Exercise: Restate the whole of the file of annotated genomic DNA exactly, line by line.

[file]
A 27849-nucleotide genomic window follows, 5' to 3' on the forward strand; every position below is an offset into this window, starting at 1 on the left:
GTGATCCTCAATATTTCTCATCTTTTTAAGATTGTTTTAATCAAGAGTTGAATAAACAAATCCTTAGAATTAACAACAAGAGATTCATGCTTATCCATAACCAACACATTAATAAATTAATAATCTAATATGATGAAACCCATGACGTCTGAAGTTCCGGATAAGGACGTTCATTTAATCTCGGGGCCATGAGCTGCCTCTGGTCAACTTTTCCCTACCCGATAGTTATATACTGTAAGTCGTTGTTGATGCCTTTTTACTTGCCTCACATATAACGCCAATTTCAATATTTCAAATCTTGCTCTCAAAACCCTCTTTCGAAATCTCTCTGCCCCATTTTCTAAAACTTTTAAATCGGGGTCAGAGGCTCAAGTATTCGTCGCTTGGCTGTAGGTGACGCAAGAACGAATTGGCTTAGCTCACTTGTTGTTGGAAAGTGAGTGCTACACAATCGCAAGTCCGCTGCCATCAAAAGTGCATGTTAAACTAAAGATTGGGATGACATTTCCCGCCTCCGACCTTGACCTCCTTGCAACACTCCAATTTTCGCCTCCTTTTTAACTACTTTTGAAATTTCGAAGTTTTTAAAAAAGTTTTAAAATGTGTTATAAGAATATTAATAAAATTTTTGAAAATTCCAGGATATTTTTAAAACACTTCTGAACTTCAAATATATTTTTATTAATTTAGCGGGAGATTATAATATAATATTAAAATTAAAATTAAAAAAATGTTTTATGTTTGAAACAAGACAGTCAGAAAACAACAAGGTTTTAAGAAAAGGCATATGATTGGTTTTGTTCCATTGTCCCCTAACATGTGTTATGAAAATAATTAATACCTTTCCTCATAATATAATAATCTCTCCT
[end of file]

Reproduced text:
A 27849-nucleotide genomic window follows, 5' to 3' on the forward strand; every position below is an offset into this window, starting at 1 on the left:
GTGATCCTCAATATTTCTCATCTTTTTAAGATTGTTTTAATCAAGAGTTGAATAAACAAATCCTTAGAATTAACAACAAGAGATTCATGCTTATCCATAACCAACACATTAATAAATTAATAATCTAATATGATGAAACCCATGACGTCTGAAGTTCCGGATAAGGACGTTCATTTAATCTCGGGGCCATGAGCTGCCTCTGGTCAACTTTTCCCTACCCGATAGTTATATACTGTAAGTCGTTGTTGATGCCTTTTTACTTGCCTCACATATAACGCCAATTTCAATATTTCAAATCTTGCTCTCAAAACCCTCTTTCGAAATCTCTCTGCCCCATTTTCTAAAACTTTTAAATCGGGGTCAGAGGCTCAAGTATTCGTCGCTTGGCTGTAGGTGACGCAAGAACGAATTGGCTTAGCTCACTTGTTGTTGGAAAGTGAGTGCTACACAATCGCAAGTCCGCTGCCATCAAAAGTGCATGTTAAACTAAAGATTGGGATGACATTTCCCGCCTCCGACCTTGACCTCCTTGCAACACTCCAATTTTCGCCTCCTTTTTAACTACTTTTGAAATTTCGAAGTTTTTAAAAAAGTTTTAAAATGTGTTATAAGAATATTAATAAAATTTTTGAAAATTCCAGGATATTTTTAAAACACTTCTGAACTTCAAATATATTTTTATTAATTTAGCGGGAGATTATAATATAATATTAAAATTAAAATTAAAAAAATGTTTTATGTTTGAAACAAGACAGTCAGAAAACAACAAGGTTTTAAGAAAAGGCATATGATTGGTTTTGTTCCATTGTCCCCTAACATGTGTTATGAAAATAATTAATACCTTTCCTCATAATATAATAATCTCTCCT